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Global employment briefing: Austria, June 2016

  • Austria
  • Employment law


Random alcohol checks by employers

A railway operator introduced to its staffing rules a ban on alcohol for all employees on duty, a policy change that was accepted and acknowledged as necessary by the works council.

However, in order to monitor employee compliance with the ban, the employer conducted random breathalyser tests of staff across all parts of the business as a matter of course, without any regard to suspicion or suspicious behaviour.

As a general rule, the implementation of measures and technical systems for monitoring staff which have an impact on personal dignity, requires a “plant agreement”. (A plant agreement is an agreement concluded between the works council and the employer on issues permitted by law or by the applicable collective bargaining agreement). Such agreements are one of the most important tools of a works council since they facilitate the operation of agreed terms between the employer and the work council.

In the current case, the employer had not sought a plant agreement in order to gain work council agreement to the carrying out random breathalyser tests of staff . As a result, the works council brought proceedings to suspend the testing and challenge its validity in the absence of its consent.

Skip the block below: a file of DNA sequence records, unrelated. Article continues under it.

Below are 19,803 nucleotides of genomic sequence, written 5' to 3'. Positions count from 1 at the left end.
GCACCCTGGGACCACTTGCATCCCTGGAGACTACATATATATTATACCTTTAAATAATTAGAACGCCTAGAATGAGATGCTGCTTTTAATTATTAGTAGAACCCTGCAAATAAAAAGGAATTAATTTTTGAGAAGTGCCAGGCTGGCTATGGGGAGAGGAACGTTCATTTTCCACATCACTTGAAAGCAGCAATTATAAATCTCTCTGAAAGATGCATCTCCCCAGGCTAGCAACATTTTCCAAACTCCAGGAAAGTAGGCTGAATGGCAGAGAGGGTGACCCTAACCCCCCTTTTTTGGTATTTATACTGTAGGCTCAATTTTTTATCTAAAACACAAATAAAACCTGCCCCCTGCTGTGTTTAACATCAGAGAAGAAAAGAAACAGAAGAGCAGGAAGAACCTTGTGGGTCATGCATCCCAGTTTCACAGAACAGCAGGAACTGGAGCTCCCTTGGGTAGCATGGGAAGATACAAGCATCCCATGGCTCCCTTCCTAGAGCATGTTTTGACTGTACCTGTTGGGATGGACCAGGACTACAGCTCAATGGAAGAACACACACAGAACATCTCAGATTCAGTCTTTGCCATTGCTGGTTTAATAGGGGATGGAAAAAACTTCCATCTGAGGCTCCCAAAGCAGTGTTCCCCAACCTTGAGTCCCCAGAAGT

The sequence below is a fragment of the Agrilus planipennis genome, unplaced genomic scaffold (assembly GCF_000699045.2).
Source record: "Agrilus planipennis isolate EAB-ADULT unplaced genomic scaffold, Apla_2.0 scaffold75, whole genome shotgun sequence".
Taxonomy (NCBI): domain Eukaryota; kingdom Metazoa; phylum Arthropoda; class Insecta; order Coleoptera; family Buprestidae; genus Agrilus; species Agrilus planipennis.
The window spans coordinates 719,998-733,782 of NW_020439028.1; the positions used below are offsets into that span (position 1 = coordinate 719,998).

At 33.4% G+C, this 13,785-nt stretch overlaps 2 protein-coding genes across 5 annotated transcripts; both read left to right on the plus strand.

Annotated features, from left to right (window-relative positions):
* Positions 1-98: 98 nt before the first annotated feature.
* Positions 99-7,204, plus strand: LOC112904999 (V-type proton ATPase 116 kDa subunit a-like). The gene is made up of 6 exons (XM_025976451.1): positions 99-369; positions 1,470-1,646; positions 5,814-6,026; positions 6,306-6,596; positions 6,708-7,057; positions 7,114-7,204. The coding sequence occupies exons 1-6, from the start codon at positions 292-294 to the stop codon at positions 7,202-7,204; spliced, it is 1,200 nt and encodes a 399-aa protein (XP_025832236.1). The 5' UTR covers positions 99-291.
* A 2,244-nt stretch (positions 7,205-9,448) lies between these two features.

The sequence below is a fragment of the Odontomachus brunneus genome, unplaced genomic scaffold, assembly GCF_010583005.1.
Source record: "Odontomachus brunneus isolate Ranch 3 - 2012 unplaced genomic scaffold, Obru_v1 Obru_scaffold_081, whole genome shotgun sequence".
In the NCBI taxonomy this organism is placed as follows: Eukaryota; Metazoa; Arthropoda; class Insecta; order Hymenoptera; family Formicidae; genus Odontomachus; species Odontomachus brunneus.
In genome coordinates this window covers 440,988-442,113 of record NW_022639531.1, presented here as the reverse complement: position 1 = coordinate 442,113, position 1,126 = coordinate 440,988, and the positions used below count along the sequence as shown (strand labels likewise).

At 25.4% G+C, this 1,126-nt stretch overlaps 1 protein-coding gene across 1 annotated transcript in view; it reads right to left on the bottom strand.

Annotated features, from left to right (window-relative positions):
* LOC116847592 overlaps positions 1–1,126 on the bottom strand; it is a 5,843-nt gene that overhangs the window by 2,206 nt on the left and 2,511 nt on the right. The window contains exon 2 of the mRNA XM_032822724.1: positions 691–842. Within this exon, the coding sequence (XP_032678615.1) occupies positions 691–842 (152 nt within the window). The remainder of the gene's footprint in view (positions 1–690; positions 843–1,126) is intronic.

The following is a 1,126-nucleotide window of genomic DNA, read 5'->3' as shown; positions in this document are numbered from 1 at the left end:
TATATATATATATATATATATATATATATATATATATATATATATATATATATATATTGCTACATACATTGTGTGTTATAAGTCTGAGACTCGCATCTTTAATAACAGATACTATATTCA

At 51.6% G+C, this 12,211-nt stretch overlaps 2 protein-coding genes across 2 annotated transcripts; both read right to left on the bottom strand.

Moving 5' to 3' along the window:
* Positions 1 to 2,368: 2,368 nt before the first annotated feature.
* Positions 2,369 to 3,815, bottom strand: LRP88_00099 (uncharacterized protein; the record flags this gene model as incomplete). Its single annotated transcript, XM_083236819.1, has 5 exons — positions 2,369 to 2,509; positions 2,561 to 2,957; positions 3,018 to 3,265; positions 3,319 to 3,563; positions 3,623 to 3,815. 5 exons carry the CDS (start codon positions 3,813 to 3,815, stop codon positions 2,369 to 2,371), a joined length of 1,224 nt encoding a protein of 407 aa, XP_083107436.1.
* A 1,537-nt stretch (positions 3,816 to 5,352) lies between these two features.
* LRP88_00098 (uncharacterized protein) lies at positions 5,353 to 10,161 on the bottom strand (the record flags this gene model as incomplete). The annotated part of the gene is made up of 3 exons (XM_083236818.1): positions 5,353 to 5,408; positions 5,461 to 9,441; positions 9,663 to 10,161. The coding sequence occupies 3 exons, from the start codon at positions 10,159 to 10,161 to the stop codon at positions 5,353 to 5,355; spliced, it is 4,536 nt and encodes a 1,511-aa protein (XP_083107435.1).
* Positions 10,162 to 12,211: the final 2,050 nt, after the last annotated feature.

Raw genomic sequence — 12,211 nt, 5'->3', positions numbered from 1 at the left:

In the proceedings the employer argued that the measures implemented (ie alcohol checks/ breathalyser-test) did not impinge upon personal dignity. However, the Austrian Supreme Court disagreed, finding that the random use of a breathalyser did have a relevant impact on the personal dignity of staff. Accordingly, the interests of the employees and the need to respect their physical integrity and privacy were found to take precedence over the interests of the employer and its desire to ensure compliance with its alcohol policy through the random conduct of alcohol checks, regardless of any suspicious facts.

In light of the court’s ruling, random alcohol checks of staff by employers require the prior conclusion of a plant agreement between the employer and the works council, if they are to be lawful in Austria. If a plant agreement has not been concluded (and no consent has been obtained from the affected employee in plants where no works council has been established), such measures are unlawful and invalid.